COVID implosion update.

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As far as I can gather, there are now ten cases as the people who are flying in every day are now being tested… but the rules keep on changing from day to day. There are reports of an American woman having a period of isolation of a day and being allowed to attend a wake without testing. There are two more cases today, which is 11 new cases (one has recovered, so 10 active cases).

Both are people who traveled from High risk areas: one from India, one from the USA. The compassionate system,

It’s been a week since the Ministry of Health has been unable to say how many people were granted compassionate leave without being tested, prompting National leader Todd Muller to call it a “national disgrace”.

And he says a period of 37 days of no imported cases may be because people simply weren’t tested before leaving isolation – meaning there could be Covid-infected people in the community.
The ministry has been repeatedly asked how many people have been granted compassionate leave without being tested, but has so far been unable to answer.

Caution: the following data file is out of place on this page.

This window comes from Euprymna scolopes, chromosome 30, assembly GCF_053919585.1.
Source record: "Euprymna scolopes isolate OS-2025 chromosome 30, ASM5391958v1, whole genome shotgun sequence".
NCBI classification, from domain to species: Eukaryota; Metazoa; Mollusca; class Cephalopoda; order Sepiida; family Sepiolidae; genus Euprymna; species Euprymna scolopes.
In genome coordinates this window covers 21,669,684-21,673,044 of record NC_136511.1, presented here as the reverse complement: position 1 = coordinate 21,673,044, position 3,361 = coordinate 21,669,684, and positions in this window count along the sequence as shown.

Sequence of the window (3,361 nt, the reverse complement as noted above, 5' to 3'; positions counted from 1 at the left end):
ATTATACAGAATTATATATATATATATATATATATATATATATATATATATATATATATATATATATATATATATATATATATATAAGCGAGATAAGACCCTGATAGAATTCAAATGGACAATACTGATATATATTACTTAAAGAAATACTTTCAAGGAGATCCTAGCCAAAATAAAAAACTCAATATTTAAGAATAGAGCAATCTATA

The questions were prompted last Tuesday when it was revealed that two sisters were allowed to leave managed isolation on compassionate grounds without being tested, and subsequently tested positive.
This morning Prime Minister Jacinda Ardern said director general of health Ashley Bloomfield will have more to say at his 1pm press conference today.
But Muller said it was completely unacceptable that a week had passed and there were still no answers.
“The fact that even today we are in a position where neither the Prime Minister, nor [Health Minister] David Clark, nor [Minister in charge of isolation facilities] Megan Woods can look at anyone in New Zealand and say exactly how many people left quarantine or left managed isolation without being tested is a national disgrace.